Our process for understanding complex industries and detailing audience groups is driven by decades of experience working across dozens of corporate and venture backed market and innovation projects.
This process includes five fundamental questions…
What are we trying to accomplish?
Building a data driven innovation process requires basic definition around goals. Regardless of these goals being ‘soft and fuzzy’ or ‘razor sharp’ in focus, they set the basic benchmarks for continual improvement and the expectations of a successful partnership. Foundational strategic ideation also helps to clarify if a specific goal is a ‘must have’ or a ‘nice to have.’
Is almost perfect good enough?
One of the catastrophic failures of innovation is ‘designing for perfect’ when perfect is either impractically priced or even impossible. In most cases a good offering will take market share and leverage a first mover advantage while a ‘perfect’ offering slowly misses the window of opportunity and becomes an expensive mothball.
What proprietary data do we have access to?
When building a competitive strategy one should always consider if key resources enable a disruptive leap in capabilities that have inherent market advantages and create cost prohibitive obstacles for industry challengers.
Can you implement the insight provided?
Creating a map to an exotic place and dream destination is only effective if you can get there. Most strategic initiatives fail due to four key obstacles: lack of talent, lack of budget, lack of time, and leadership. Establishing costly data models without the capability to implement on that insight is simply as waste of your money and our time.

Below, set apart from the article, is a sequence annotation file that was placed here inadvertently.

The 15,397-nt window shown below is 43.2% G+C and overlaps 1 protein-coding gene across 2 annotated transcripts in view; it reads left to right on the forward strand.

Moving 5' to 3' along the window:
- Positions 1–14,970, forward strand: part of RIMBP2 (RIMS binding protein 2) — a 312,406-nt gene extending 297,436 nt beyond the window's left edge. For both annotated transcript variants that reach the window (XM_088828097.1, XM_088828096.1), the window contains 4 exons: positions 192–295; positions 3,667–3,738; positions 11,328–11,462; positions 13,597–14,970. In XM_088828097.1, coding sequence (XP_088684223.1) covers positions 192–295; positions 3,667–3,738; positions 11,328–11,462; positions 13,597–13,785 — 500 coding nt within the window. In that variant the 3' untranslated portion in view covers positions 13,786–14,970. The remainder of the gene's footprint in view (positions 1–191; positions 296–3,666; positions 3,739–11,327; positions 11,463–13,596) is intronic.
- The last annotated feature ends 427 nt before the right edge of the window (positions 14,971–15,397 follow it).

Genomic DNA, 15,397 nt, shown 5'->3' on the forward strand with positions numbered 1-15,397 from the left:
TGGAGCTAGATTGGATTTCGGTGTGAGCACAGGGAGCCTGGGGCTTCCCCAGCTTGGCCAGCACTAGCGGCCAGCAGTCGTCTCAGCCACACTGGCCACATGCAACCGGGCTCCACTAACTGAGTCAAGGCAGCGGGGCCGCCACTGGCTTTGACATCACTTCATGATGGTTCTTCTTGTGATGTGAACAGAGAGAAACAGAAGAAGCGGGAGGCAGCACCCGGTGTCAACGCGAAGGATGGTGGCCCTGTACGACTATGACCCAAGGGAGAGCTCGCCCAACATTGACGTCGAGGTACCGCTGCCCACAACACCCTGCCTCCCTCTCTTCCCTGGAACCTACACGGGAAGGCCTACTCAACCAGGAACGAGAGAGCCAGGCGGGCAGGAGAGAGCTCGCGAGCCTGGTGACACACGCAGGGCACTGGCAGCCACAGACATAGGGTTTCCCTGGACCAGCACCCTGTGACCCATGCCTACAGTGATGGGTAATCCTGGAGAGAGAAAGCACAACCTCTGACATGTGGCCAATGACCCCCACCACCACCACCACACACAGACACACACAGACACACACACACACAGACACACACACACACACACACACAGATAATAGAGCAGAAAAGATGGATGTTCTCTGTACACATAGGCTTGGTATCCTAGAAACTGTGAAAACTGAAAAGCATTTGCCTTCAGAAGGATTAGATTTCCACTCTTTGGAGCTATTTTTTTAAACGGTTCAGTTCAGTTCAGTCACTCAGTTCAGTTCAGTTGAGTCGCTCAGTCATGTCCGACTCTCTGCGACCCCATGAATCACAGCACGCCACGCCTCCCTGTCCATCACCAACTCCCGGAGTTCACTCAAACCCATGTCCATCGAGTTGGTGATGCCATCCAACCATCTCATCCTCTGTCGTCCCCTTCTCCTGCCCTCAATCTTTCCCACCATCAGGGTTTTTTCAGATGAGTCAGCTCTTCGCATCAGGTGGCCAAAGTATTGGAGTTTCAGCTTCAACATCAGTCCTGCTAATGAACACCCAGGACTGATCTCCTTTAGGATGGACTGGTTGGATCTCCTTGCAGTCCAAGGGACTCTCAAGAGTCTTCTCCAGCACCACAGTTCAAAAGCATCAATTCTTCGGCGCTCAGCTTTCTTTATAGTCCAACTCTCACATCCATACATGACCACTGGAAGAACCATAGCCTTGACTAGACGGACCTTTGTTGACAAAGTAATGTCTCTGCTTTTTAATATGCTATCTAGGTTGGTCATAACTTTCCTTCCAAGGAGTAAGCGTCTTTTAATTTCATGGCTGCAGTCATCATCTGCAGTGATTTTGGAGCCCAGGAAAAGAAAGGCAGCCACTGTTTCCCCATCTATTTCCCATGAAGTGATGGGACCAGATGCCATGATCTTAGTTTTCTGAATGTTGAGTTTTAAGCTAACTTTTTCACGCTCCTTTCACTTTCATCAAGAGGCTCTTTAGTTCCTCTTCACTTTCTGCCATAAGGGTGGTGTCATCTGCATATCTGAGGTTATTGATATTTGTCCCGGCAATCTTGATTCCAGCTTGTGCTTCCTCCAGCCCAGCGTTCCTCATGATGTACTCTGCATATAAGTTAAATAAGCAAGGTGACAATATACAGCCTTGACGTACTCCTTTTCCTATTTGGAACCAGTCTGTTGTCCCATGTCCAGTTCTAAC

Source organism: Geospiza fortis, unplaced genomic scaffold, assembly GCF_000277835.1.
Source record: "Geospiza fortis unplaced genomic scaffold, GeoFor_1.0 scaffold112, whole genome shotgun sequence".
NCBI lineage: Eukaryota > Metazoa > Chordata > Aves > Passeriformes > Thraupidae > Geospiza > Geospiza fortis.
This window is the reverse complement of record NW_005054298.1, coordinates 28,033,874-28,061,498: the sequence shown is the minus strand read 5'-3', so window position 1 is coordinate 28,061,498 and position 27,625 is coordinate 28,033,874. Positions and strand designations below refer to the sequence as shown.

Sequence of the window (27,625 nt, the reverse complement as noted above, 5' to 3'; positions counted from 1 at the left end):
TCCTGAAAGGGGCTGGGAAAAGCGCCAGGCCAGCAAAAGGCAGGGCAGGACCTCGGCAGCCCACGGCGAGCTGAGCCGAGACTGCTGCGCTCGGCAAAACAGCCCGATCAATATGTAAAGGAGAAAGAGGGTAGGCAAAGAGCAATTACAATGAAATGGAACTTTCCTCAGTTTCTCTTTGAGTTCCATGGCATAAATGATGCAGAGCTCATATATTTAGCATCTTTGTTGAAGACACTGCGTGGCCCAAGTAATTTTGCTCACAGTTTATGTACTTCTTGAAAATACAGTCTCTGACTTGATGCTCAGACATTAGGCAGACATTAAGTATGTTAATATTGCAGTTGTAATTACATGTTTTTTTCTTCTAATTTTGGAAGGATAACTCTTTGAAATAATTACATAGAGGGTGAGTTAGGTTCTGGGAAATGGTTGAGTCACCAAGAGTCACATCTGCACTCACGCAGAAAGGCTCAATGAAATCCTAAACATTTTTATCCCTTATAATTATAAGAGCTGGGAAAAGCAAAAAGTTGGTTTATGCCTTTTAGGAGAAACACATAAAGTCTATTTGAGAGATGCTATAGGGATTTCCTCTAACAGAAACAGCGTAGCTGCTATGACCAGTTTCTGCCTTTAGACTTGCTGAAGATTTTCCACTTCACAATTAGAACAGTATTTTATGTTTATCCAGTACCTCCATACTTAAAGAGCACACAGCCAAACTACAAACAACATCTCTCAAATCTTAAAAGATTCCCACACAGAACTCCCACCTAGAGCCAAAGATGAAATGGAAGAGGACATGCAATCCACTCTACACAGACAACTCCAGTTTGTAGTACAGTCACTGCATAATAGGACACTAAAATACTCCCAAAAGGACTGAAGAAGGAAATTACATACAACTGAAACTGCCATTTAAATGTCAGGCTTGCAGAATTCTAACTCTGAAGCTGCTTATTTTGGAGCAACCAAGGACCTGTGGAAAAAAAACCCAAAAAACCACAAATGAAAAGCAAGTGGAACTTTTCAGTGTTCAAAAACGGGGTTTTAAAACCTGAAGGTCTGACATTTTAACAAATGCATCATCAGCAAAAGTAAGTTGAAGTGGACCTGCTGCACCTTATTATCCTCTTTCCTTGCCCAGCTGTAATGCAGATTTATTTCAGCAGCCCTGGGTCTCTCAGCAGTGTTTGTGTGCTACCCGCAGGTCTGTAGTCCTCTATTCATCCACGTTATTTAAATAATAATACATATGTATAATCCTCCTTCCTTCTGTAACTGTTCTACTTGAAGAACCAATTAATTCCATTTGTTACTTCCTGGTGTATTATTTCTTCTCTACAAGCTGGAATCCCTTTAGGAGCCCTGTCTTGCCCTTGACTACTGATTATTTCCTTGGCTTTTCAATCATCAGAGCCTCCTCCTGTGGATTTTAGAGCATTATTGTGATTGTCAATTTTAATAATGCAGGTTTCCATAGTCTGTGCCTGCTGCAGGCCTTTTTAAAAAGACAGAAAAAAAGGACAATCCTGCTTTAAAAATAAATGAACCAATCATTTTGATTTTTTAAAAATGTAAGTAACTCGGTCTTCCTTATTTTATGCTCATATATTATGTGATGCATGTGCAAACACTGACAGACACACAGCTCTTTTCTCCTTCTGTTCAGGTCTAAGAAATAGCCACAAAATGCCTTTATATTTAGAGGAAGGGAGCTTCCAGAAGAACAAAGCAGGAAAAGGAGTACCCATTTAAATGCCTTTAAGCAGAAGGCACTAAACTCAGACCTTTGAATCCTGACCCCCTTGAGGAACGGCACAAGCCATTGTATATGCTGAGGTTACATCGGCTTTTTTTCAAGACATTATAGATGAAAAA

What unfair strategic relationships can be leveraged?
A critical stage in defining market opportunity is to have trusted strategic partners that provide very specific and unique ingredients. Knowledge of supply and demand for specific ingredients means that market inventory can be secured to secure market share (examples include talent, unique product, and technical IP.)
Ethical, legal, and moral
Our team is very strict on these concepts. As a group of subject matter experts dealing with data sovereignty, data residency, and some of the world’s largest data breaches we believe that you should fully comply with community standards regarding privacy, PII, HIPAA, and Opt-out/Opt-In process. We also encourage excessive application of ethical, legal, and moral guidance on emerging artificial intelligence trends such as biometric classification, facial recognition, and discrimination bias.
As cyber security professionals encourage always acting in the best interests of your customer, your community, your employees, and your business from bad data decisions.
We are not data brokers
We do not sell your information. The basic difference is a data broker sells your data, while we understand how to identify where data is (with a data broker or online service.)
We hope that organizations understand that data can be useful, but that data is also a valuable asset that requires responsible and thoughtful utilization (and permission.)
We apply subject matter expertise to create models and methods of discovering information for the purpose of extracting meaningful and actionable insight. If you would like to read about data brokers (people who sell your information) you can visit this excellent article from Avast Antivirus.
If you read this and still want to know how your organization can take advantage of data, use the contact button.